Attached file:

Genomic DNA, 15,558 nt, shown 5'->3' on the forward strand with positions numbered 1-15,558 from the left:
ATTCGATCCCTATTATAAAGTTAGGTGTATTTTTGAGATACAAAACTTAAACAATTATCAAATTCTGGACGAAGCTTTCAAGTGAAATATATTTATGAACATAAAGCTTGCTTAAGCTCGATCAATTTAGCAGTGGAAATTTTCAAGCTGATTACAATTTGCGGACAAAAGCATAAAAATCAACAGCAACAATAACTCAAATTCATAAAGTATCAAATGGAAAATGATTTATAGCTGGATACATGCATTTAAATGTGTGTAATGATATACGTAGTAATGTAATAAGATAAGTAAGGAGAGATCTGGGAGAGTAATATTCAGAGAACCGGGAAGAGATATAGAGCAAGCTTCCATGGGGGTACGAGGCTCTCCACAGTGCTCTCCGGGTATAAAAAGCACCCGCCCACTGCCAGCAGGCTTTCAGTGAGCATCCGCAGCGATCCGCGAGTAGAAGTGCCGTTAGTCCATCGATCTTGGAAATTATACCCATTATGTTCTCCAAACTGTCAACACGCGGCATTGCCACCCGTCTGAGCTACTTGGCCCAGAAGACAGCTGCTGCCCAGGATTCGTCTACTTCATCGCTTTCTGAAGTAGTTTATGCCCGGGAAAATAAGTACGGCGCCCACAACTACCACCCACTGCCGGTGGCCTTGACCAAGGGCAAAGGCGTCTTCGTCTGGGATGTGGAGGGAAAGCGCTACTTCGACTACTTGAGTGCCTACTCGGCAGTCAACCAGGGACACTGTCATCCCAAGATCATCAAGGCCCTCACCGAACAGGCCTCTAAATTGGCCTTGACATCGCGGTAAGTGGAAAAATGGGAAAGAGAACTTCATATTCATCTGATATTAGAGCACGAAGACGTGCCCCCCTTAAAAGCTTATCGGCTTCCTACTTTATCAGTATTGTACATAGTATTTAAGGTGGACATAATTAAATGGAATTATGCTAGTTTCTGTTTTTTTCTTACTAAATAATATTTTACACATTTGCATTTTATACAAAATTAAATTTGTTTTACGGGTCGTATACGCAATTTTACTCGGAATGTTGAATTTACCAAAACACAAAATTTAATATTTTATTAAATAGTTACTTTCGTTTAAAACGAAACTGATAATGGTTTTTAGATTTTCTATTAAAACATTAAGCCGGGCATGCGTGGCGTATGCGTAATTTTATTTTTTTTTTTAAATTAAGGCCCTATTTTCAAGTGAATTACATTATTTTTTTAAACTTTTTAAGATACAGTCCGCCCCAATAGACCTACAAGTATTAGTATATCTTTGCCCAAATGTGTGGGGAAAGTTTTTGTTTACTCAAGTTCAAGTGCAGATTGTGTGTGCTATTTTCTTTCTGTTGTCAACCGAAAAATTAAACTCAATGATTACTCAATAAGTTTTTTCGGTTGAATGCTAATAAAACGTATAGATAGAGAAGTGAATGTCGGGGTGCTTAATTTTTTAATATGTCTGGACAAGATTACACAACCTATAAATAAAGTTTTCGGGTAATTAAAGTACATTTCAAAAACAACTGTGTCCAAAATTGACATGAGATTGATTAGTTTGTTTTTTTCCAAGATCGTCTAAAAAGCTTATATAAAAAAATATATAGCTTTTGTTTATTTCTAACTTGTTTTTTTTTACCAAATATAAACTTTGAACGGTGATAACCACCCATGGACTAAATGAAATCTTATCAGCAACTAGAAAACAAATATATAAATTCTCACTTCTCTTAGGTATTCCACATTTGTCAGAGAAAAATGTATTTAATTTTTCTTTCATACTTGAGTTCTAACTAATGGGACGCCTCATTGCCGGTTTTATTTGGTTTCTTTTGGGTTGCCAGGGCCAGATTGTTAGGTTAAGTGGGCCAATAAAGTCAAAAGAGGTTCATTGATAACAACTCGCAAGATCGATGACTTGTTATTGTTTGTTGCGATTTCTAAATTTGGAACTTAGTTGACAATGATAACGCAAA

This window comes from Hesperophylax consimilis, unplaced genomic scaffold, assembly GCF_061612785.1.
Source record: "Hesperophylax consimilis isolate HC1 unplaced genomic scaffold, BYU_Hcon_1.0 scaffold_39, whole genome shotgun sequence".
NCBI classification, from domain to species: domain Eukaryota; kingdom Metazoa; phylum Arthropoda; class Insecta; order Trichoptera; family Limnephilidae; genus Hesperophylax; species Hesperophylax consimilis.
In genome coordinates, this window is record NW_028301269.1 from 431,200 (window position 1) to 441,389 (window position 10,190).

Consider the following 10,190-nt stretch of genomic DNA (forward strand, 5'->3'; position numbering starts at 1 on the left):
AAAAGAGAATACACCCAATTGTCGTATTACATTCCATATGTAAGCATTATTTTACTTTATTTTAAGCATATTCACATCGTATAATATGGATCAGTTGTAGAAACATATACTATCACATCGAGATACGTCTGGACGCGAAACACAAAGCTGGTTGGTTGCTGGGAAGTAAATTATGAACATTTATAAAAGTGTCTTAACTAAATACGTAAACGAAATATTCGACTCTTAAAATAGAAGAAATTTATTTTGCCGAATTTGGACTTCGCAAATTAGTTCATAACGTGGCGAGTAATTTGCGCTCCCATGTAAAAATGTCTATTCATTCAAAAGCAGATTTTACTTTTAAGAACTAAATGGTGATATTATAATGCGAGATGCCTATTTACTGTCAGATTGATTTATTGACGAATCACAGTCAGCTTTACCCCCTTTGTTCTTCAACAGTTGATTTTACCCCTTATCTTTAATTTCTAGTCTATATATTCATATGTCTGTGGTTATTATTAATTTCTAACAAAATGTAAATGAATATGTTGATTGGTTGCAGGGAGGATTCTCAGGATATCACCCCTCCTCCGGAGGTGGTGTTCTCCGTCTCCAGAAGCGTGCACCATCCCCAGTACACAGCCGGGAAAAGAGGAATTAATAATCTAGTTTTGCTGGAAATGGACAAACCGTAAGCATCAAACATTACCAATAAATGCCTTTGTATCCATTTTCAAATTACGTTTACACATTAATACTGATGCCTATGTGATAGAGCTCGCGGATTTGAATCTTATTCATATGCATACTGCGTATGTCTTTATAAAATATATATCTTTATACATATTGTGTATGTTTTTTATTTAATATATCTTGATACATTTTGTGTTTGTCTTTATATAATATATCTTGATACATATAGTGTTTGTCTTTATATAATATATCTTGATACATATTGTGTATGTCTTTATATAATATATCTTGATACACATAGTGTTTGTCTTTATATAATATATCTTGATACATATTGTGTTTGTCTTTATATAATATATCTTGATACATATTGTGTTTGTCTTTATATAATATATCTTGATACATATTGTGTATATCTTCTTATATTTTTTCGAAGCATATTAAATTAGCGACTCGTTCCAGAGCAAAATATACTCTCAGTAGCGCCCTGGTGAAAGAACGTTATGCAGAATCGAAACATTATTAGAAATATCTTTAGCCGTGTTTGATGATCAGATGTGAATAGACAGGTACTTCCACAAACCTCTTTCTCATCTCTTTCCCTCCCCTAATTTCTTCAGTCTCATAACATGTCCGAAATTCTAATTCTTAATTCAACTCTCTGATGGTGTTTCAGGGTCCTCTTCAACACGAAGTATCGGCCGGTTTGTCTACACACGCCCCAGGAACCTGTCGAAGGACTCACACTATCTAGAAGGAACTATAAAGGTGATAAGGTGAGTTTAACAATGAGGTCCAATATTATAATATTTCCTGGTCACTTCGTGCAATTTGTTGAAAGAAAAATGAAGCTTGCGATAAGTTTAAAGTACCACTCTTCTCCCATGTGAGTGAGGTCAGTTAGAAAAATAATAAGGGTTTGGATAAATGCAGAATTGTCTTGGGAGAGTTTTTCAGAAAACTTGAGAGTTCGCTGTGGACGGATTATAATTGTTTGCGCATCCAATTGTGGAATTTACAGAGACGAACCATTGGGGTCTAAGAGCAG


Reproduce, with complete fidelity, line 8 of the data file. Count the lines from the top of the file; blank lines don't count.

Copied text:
AAAAGAGAATACACCCAATTGTCGTATTACATTCCATATGTAAGCATTATTTTACTTTATTTTAAGCATATTCACATCGTATAATATGGATCAGTTGTAGAAACATATACTATCACATCGAGATACGTCTGGACGCGAAACACAAAGCTGGTTGGTTGCTGGGAAGTAAATTATGAACATTTATAAAAGTGTCTTAACTAAATACGTAAACGAAATATTCGACTCTTAAAATAGAAGAAATTTATTTTGCCGAATTTGGACTTCGCAAATTAGTTCATAACGTGGCGAGTAATTTGCGCTCCCATGTAAAAATGTCTATTCATTCAAAAGCAGATTTTACTTTTAAGAACTAAATGGTGATATTATAATGCGAGATGCCTATTTACTGTCAGATTGATTTATTGACGAATCACAGTCAGCTTTACCCCCTTTGTTCTTCAACAGTTGATTTTACCCCTTATCTTTAATTTCTAGTCTATATATTCATATGTCTGTGGTTATTATTAATTTCTAACAAAATGTAAATGAATATGTTGATTGGTTGCAGGGAGGATTCTCAGGATATCACCCCTCCTCCGGAGGTGGTGTTCTCCGTCTCCAGAAGCGTGCACCATCCCCAGTACACAGCCGGGAAAAGAGGAATTAATAATCTAGTTTTGCTGGAAATGGACAAACCGTAAGCATCAAACATTACCAATAAATGCCTTTGTATCCATTTTCAAATTACGTTTACACATTAATACTGATGCCTATGTGATAGAGCTCGCGGATTTGAATCTTATTCATATGCATACTGCGTATGTCTTTATAAAATATATATCTTTATACATATTGTGTATGTTTTTTATTTAATATATCTTGATACATTTTGTGTTTGTCTTTATATAATATATCTTGATACATATAGTGTTTGTCTTTATATAATATATCTTGATACATATTGTGTATGTCTTTATATAATATATCTTGATACACATAGTGTTTGTCTTTATATAATATATCTTGATACATATTGTGTTTGTCTTTATATAATATATCTTGATACATATTGTGTTTGTCTTTATATAATATATCTTGATACATATTGTGTATATCTTCTTATATTTTTTCGAAGCATATTAAATTAGCGACTCGTTCCAGAGCAAAATATACTCTCAGTAGCGCCCTGGTGAAAGAACGTTATGCAGAATCGAAACATTATTAGAAATATCTTTAGCCGTGTTTGATGATCAGATGTGAATAGACAGGTACTTCCACAAACCTCTTTCTCATCTCTTTCCCTCCCCTAATTTCTTCAGTCTCATAACATGTCCGAAATTCTAATTCTTAATTCAACTCTCTGATGGTGTTTCAGGGTCCTCTTCAACACGAAGTATCGGCCGGTTTGTCTACACACGCCCCAGGAACCTGTCGAAGGACTCACACTATCTAGAAGGAACTATAAAGGTGATAAGGTGAGTTTAACAATGAGGTCCAATATTATAATATTTCCTGGTCACTTCGTGCAATTTGTTGAAAGAAAAATGAAGCTTGCGATAAGTTTAAAGTACCACTCTTCTCCCATGTGAGTGAGGTCAGTTAGAAAAATAATAAGGGTTTGGATAAATGCAGAATTGTCTTGGGAGAGTTTTTCAGAAAACTTGAGAGTTCGCTGTGGACGGATTATAATTGTTTGCGCATCCAATTGTGGAATTTACAGAGACGAACCATTGGGGTCTAAGAGCAG